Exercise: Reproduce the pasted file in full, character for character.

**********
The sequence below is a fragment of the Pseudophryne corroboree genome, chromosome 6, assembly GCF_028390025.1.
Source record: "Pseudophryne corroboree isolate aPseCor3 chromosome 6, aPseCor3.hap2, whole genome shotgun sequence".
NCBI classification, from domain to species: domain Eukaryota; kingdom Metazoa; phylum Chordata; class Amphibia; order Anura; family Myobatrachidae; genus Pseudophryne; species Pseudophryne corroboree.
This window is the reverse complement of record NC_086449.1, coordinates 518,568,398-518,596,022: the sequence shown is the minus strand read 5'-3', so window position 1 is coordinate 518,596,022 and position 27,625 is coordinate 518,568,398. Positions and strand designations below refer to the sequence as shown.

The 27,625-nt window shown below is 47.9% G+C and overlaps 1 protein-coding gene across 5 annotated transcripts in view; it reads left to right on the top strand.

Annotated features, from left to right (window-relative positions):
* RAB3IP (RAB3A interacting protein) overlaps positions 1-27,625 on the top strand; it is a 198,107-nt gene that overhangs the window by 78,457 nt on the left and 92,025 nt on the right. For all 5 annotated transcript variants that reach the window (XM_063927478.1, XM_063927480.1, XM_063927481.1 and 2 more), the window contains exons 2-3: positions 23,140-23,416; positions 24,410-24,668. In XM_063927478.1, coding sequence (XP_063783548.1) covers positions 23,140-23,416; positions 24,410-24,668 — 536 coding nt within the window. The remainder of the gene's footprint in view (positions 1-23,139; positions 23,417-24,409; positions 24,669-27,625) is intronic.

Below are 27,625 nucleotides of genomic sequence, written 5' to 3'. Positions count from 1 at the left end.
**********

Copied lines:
The sequence below is a fragment of the Pseudophryne corroboree genome, chromosome 6, assembly GCF_028390025.1.
Source record: "Pseudophryne corroboree isolate aPseCor3 chromosome 6, aPseCor3.hap2, whole genome shotgun sequence".
NCBI classification, from domain to species: domain Eukaryota; kingdom Metazoa; phylum Chordata; class Amphibia; order Anura; family Myobatrachidae; genus Pseudophryne; species Pseudophryne corroboree.
This window is the reverse complement of record NC_086449.1, coordinates 518,568,398-518,596,022: the sequence shown is the minus strand read 5'-3', so window position 1 is coordinate 518,596,022 and position 27,625 is coordinate 518,568,398. Positions and strand designations below refer to the sequence as shown.

The 27,625-nt window shown below is 47.9% G+C and overlaps 1 protein-coding gene across 5 annotated transcripts in view; it reads left to right on the top strand.

Annotated features, from left to right (window-relative positions):
* RAB3IP (RAB3A interacting protein) overlaps positions 1-27,625 on the top strand; it is a 198,107-nt gene that overhangs the window by 78,457 nt on the left and 92,025 nt on the right. For all 5 annotated transcript variants that reach the window (XM_063927478.1, XM_063927480.1, XM_063927481.1 and 2 more), the window contains exons 2-3: positions 23,140-23,416; positions 24,410-24,668. In XM_063927478.1, coding sequence (XP_063783548.1) covers positions 23,140-23,416; positions 24,410-24,668 — 536 coding nt within the window. The remainder of the gene's footprint in view (positions 1-23,139; positions 23,417-24,409; positions 24,669-27,625) is intronic.

Below are 27,625 nucleotides of genomic sequence, written 5' to 3'. Positions count from 1 at the left end.